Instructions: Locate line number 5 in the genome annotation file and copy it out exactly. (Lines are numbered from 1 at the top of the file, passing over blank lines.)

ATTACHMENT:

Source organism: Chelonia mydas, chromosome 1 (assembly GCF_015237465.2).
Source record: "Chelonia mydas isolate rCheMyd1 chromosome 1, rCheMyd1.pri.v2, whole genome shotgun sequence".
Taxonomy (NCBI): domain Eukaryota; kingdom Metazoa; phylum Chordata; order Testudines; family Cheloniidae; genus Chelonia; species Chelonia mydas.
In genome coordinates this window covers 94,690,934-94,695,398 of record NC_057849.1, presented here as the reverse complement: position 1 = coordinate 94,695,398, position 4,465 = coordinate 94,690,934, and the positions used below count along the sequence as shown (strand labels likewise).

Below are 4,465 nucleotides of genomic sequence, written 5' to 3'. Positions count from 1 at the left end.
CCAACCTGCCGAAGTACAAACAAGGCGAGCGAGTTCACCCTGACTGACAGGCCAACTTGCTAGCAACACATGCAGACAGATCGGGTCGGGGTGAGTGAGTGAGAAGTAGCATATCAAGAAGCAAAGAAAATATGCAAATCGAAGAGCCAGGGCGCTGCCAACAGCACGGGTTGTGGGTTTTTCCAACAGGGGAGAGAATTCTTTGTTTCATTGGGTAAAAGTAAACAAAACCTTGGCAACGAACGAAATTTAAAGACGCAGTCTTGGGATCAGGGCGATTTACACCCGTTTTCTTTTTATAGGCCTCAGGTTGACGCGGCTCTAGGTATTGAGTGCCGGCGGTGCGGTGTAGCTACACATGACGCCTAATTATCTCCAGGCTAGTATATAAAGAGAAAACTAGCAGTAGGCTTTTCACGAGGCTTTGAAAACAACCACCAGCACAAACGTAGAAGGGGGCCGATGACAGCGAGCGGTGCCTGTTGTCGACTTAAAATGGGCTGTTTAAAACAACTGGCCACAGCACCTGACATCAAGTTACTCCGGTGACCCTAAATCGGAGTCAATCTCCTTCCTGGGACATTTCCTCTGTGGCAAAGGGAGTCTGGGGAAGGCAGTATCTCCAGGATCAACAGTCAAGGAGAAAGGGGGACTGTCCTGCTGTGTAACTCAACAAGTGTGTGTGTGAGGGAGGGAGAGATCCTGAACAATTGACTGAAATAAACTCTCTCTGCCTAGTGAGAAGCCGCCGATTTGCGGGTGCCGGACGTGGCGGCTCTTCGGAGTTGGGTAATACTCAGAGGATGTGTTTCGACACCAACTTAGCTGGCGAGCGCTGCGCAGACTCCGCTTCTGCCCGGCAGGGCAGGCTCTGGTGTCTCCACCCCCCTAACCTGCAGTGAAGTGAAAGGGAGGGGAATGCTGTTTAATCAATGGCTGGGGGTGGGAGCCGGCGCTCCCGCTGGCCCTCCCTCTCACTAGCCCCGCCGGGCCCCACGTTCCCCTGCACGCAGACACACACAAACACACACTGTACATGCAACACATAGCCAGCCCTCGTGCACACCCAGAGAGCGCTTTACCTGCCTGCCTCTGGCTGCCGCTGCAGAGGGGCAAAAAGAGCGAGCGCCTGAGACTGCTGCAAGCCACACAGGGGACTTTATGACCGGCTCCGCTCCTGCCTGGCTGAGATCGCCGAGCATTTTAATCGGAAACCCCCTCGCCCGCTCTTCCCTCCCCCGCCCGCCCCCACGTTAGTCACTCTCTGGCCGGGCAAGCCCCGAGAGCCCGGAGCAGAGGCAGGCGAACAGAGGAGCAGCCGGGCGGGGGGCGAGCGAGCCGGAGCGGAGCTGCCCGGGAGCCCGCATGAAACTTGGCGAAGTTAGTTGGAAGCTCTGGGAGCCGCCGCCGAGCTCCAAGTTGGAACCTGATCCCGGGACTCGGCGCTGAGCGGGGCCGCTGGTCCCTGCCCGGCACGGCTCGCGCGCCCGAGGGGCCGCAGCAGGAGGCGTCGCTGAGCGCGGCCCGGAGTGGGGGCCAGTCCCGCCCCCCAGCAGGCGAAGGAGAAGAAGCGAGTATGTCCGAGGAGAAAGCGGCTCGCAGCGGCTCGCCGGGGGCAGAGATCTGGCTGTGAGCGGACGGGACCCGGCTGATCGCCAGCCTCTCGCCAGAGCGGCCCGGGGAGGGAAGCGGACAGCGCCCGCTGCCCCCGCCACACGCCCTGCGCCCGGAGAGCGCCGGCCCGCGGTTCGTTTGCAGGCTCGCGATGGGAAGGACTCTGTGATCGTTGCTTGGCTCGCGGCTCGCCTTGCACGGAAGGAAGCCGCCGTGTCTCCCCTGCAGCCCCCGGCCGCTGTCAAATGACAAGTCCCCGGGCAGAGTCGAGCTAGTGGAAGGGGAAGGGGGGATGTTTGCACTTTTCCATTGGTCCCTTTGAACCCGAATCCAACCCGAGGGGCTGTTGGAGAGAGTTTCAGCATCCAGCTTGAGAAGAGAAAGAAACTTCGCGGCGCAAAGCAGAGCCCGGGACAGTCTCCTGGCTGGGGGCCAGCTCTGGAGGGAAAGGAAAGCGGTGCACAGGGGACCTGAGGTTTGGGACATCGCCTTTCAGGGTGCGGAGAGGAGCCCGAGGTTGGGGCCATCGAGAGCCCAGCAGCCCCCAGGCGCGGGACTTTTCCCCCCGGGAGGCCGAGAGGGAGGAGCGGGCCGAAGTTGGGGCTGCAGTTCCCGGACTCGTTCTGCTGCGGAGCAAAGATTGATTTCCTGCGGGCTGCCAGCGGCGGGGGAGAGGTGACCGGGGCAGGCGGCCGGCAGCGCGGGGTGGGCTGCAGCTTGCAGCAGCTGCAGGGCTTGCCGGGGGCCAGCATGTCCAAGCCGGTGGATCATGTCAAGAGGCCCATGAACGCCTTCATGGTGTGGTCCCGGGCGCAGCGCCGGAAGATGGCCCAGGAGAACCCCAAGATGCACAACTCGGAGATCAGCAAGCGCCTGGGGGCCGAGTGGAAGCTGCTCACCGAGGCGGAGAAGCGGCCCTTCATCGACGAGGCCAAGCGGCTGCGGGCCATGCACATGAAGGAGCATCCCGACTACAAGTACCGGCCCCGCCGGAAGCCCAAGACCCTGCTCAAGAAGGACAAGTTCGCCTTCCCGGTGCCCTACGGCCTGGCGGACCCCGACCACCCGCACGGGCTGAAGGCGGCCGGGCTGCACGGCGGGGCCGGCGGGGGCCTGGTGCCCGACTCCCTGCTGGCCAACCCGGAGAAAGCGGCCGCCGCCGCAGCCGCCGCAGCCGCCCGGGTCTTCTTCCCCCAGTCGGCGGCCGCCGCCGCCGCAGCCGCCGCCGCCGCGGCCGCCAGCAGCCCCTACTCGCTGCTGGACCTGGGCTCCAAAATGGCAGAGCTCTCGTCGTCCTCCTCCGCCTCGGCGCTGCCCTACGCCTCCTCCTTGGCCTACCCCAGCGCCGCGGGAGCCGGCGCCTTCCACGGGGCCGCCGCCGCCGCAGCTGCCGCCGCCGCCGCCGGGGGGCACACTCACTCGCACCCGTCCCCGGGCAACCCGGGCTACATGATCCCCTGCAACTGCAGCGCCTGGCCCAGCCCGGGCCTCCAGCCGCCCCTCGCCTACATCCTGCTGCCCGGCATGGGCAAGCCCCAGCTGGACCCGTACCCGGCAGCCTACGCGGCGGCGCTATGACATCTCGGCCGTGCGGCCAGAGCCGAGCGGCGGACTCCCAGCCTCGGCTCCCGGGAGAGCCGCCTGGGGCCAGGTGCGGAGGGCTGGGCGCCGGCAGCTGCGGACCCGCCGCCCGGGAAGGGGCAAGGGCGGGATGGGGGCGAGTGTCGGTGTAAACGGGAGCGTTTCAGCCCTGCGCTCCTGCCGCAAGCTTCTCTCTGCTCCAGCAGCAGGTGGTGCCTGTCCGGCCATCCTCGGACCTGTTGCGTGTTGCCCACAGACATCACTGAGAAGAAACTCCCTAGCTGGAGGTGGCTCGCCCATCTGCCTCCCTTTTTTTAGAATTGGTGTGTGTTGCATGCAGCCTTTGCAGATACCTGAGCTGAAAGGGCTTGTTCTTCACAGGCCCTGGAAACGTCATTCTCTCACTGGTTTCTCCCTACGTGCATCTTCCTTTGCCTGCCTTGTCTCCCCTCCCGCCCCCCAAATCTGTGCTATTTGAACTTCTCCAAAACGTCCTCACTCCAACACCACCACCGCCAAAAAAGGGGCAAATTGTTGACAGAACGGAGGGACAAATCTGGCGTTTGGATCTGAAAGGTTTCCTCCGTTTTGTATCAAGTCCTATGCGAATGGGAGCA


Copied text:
Below are 4,465 nucleotides of genomic sequence, written 5' to 3'. Positions count from 1 at the left end.